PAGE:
—and at-times frustrating—ways. 

Ryan Murphy
Murphy splashed into the television industry as the co-creator of teen comedy-drama “Popular” in 1999. Next, he created and ran FX series “Nip/Tuck.” He has been the creative force behind a number of cultural television touchstones since, including “Glee,” “American Horror Story,” and “Pose.” No matter the genre, Murphy-led shows all share a cinematic feel, as well as highly stylized costumes and sets. His star-studded series have been harbingers of more diverse representation on TV, both onscreen and behind the camera.

Tyler Perry
Like many screenwriters, Perry got his start writing for the stage. Perry has created, written, directed, and starred in more than 40 movies and plays, including the popular “Medea” franchise. His comedies center on faith and family and have earned him spots on Forbes’ highest paid list throughout his career. The TV roster at Tyler Perry Studios currently has numerous projects created and written by Perry, including “The Have and the Have Nots,” “Ruthless,” “House of Payne,” and “Bruh.”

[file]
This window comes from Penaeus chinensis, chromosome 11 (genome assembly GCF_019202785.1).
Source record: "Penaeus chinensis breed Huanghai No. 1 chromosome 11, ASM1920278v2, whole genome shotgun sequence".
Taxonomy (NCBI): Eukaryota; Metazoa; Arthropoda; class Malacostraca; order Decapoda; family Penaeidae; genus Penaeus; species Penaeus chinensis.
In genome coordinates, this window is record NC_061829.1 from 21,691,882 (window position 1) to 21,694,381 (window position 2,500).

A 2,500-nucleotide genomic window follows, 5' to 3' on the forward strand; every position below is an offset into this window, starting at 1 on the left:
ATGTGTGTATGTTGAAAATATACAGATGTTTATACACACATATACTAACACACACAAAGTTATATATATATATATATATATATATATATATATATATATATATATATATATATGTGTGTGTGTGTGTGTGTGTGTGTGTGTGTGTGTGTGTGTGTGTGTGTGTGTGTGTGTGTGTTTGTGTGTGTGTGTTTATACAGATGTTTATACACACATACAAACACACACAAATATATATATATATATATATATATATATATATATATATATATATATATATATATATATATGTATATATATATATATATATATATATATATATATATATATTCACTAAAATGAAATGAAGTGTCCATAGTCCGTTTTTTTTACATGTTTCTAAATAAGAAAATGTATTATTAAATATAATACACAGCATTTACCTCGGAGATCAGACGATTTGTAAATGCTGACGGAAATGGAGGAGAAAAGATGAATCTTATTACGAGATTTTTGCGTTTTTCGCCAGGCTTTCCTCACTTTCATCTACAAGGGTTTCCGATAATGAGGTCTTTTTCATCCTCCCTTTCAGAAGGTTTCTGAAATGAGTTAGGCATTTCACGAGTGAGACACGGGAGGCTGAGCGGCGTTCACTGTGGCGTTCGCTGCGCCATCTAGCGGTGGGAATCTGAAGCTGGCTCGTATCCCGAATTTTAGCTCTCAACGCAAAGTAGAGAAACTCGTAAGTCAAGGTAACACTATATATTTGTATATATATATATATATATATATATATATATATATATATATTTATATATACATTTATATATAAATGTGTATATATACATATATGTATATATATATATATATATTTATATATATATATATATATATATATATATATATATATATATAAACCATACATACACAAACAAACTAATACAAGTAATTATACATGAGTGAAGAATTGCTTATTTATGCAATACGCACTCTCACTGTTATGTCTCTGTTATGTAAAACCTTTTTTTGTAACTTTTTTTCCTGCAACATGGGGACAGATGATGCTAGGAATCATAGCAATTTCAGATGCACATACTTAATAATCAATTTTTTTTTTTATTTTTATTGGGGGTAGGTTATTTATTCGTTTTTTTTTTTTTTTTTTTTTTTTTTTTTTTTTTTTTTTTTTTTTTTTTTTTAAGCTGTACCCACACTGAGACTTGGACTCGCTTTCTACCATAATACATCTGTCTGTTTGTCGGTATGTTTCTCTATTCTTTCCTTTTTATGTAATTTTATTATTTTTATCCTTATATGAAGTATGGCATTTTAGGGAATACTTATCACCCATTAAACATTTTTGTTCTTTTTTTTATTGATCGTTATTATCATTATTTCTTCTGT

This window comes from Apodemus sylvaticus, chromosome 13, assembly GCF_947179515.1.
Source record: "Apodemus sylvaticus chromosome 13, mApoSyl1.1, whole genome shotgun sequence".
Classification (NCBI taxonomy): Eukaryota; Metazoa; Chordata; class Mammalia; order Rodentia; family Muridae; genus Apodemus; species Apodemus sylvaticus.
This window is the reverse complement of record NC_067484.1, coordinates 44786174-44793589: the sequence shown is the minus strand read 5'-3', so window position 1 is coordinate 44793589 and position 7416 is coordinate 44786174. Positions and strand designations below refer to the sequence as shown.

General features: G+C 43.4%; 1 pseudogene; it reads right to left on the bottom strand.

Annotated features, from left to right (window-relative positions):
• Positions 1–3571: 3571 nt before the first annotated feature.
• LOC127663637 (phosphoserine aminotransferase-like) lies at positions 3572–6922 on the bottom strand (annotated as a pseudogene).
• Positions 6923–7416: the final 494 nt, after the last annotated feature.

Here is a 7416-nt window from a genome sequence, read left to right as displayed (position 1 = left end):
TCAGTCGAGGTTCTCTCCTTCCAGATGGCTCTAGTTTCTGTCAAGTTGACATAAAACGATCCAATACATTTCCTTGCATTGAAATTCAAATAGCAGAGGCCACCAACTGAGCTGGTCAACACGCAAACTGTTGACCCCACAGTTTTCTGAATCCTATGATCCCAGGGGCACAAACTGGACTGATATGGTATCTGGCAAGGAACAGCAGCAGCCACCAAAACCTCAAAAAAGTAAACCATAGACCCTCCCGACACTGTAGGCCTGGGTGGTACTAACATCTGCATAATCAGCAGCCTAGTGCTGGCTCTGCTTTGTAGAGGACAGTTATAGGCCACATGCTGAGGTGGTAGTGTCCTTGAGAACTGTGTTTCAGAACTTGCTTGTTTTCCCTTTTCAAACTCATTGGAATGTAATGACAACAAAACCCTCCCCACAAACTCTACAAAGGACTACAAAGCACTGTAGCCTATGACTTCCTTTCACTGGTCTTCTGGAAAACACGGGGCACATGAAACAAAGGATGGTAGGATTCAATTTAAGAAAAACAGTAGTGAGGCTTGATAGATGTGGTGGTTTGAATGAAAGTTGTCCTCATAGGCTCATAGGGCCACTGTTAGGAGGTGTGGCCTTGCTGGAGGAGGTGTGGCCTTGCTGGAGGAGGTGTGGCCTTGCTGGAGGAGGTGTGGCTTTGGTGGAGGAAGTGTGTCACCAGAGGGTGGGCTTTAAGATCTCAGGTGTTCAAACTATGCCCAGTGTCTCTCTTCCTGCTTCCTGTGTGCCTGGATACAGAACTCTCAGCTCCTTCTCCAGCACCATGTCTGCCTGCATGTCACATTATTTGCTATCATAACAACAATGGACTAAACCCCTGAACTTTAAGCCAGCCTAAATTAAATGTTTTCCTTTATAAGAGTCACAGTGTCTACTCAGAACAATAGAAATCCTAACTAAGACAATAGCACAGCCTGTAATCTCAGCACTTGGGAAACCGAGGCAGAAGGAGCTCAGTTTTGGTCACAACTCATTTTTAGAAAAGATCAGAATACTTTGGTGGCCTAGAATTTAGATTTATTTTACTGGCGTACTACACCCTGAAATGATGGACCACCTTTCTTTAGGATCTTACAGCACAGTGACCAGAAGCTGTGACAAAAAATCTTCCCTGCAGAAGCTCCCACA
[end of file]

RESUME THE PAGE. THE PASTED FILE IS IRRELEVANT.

Shonda Rhimes
Rhimes is perhaps TV’s most successful female showrunner, with a résumé that boasts the long-running medical drama “Grey’s Anatomy” and its spinoffs, “Private Practice” and “Station 19.” Her showrunning credits also include the thriller “Scandal,” and her production company, Shondaland, has been the umbrella under which “How to Get Away With Murder,” “The Catch,” and “Off the Map,” among others, have been created. Rhimes’ TV empire champions women and people of color. Her next executive producing project, “Bridgerton,” starring Julie Andrews, is slated to kick off this year.

Tanya Saracho